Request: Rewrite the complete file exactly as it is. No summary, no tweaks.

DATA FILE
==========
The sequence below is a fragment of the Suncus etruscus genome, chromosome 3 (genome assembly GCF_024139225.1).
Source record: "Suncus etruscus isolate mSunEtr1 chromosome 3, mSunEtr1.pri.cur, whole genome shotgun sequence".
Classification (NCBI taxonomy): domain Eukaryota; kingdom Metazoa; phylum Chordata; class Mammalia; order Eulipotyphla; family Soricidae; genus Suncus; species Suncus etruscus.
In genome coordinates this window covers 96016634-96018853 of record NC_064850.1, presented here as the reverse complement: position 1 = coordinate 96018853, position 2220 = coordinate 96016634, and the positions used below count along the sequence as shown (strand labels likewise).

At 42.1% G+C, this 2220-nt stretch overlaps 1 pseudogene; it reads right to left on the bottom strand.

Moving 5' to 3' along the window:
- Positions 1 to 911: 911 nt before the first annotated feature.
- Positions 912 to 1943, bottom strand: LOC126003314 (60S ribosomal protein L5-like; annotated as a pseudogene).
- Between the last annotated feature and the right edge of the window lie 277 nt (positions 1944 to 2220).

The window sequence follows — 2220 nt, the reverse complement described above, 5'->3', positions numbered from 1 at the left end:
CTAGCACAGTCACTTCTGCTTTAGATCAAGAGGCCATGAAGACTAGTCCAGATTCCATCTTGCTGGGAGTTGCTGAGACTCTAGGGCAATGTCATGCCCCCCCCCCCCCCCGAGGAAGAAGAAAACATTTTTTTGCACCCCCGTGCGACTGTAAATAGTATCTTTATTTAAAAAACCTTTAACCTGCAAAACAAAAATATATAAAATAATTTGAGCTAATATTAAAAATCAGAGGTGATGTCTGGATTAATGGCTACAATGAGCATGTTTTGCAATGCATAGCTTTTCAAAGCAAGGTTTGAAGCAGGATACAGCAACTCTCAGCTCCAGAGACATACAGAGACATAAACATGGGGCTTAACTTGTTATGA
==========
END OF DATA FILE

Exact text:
The sequence below is a fragment of the Suncus etruscus genome, chromosome 3 (genome assembly GCF_024139225.1).
Source record: "Suncus etruscus isolate mSunEtr1 chromosome 3, mSunEtr1.pri.cur, whole genome shotgun sequence".
Classification (NCBI taxonomy): domain Eukaryota; kingdom Metazoa; phylum Chordata; class Mammalia; order Eulipotyphla; family Soricidae; genus Suncus; species Suncus etruscus.
In genome coordinates this window covers 96016634-96018853 of record NC_064850.1, presented here as the reverse complement: position 1 = coordinate 96018853, position 2220 = coordinate 96016634, and the positions used below count along the sequence as shown (strand labels likewise).

At 42.1% G+C, this 2220-nt stretch overlaps 1 pseudogene; it reads right to left on the bottom strand.

Moving 5' to 3' along the window:
- Positions 1 to 911: 911 nt before the first annotated feature.
- Positions 912 to 1943, bottom strand: LOC126003314 (60S ribosomal protein L5-like; annotated as a pseudogene).
- Between the last annotated feature and the right edge of the window lie 277 nt (positions 1944 to 2220).

The window sequence follows — 2220 nt, the reverse complement described above, 5'->3', positions numbered from 1 at the left end:
CTAGCACAGTCACTTCTGCTTTAGATCAAGAGGCCATGAAGACTAGTCCAGATTCCATCTTGCTGGGAGTTGCTGAGACTCTAGGGCAATGTCATGCCCCCCCCCCCCCCCGAGGAAGAAGAAAACATTTTTTTGCACCCCCGTGCGACTGTAAATAGTATCTTTATTTAAAAAACCTTTAACCTGCAAAACAAAAATATATAAAATAATTTGAGCTAATATTAAAAATCAGAGGTGATGTCTGGATTAATGGCTACAATGAGCATGTTTTGCAATGCATAGCTTTTCAAAGCAAGGTTTGAAGCAGGATACAGCAACTCTCAGCTCCAGAGACATACAGAGACATAAACATGGGGCTTAACTTGTTATGA